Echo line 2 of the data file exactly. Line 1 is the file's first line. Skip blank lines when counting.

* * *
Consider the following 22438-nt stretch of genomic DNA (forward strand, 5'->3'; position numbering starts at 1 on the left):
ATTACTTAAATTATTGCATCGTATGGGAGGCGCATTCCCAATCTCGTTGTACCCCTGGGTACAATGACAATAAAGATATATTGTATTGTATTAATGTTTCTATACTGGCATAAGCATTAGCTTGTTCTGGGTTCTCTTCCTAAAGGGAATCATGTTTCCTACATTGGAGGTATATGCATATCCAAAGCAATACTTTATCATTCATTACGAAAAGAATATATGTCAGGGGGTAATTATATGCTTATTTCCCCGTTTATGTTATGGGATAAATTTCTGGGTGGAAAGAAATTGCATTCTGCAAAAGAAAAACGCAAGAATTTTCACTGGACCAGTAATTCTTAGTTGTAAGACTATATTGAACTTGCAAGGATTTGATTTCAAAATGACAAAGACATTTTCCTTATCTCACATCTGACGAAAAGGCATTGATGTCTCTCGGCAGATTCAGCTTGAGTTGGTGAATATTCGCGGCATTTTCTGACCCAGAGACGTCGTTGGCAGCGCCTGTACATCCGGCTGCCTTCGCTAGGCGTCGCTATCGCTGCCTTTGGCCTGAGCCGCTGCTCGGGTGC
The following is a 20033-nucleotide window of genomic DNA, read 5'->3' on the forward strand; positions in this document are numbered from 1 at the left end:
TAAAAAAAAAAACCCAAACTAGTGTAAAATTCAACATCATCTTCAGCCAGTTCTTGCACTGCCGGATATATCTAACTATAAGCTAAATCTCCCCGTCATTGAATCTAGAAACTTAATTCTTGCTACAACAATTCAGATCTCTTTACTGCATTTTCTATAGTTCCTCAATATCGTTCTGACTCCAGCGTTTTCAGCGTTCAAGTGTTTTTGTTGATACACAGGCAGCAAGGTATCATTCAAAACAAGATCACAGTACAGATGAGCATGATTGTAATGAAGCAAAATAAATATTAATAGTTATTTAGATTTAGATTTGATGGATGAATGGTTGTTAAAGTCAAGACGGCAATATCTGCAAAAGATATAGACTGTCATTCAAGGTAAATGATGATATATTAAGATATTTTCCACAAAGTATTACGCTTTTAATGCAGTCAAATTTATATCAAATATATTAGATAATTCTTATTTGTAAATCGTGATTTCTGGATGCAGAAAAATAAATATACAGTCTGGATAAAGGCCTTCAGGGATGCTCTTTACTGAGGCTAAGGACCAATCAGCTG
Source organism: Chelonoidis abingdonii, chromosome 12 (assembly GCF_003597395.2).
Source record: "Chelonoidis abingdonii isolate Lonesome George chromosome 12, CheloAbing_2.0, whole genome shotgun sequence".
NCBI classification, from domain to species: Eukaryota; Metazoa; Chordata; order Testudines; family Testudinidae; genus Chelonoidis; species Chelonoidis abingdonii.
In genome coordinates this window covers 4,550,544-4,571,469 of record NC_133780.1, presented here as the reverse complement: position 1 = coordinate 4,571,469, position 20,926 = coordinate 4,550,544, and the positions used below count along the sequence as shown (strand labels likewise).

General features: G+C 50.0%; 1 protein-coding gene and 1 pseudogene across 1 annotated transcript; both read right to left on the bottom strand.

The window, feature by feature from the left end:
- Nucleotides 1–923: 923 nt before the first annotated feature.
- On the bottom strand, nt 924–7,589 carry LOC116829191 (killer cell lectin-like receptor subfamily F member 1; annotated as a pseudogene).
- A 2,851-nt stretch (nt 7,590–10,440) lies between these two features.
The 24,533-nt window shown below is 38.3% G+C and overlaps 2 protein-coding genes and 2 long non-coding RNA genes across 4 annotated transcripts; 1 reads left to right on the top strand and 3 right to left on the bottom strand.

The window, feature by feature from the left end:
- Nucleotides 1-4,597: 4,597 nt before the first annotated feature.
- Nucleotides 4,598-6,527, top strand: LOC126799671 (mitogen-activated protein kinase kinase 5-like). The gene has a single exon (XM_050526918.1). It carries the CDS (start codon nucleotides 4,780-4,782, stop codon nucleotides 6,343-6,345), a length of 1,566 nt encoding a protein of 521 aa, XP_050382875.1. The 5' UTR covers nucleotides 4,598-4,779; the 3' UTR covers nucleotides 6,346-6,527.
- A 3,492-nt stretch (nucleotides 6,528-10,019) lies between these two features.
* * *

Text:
ATTACTTAAATTATTGCATCGTATGGGAGGCGCATTCCCAATCTCGTTGTACCCCTGGGTACAATGACAATAAAGATATATTGTATTGTATTAATGTTTCTATACTGGCATAAGCATTAGCTTGTTCTGGGTTCTCTTCCTAAAGGGAATCATGTTTCCTACATTGGAGGTATATGCATATCCAAAGCAATACTTTATCATTCATTACGAAAAGAATATATGTCAGGGGGTAATTATATGCTTATTTCCCCGTTTATGTTATGGGATAAATTTCTGGGTGGAAAGAAATTGCATTCTGCAAAAGAAAAACGCAAGAATTTTCACTGGACCAGTAATTCTTAGTTGTAAGACTATATTGAACTTGCAAGGATTTGATTTCAAAATGACAAAGACATTTTCCTTATCTCACATCTGACGAAAAGGCATTGATGTCTCTCGGCAGATTCAGCTTGAGTTGGTGAATATTCGCGGCATTTTCTGACCCAGAGACGTCGTTGGCAGCGCCTGTACATCCGGCTGCCTTCGCTAGGCGTCGCTATCGCTGCCTTTGGCCTGAGCCGCTGCTCGGGTGC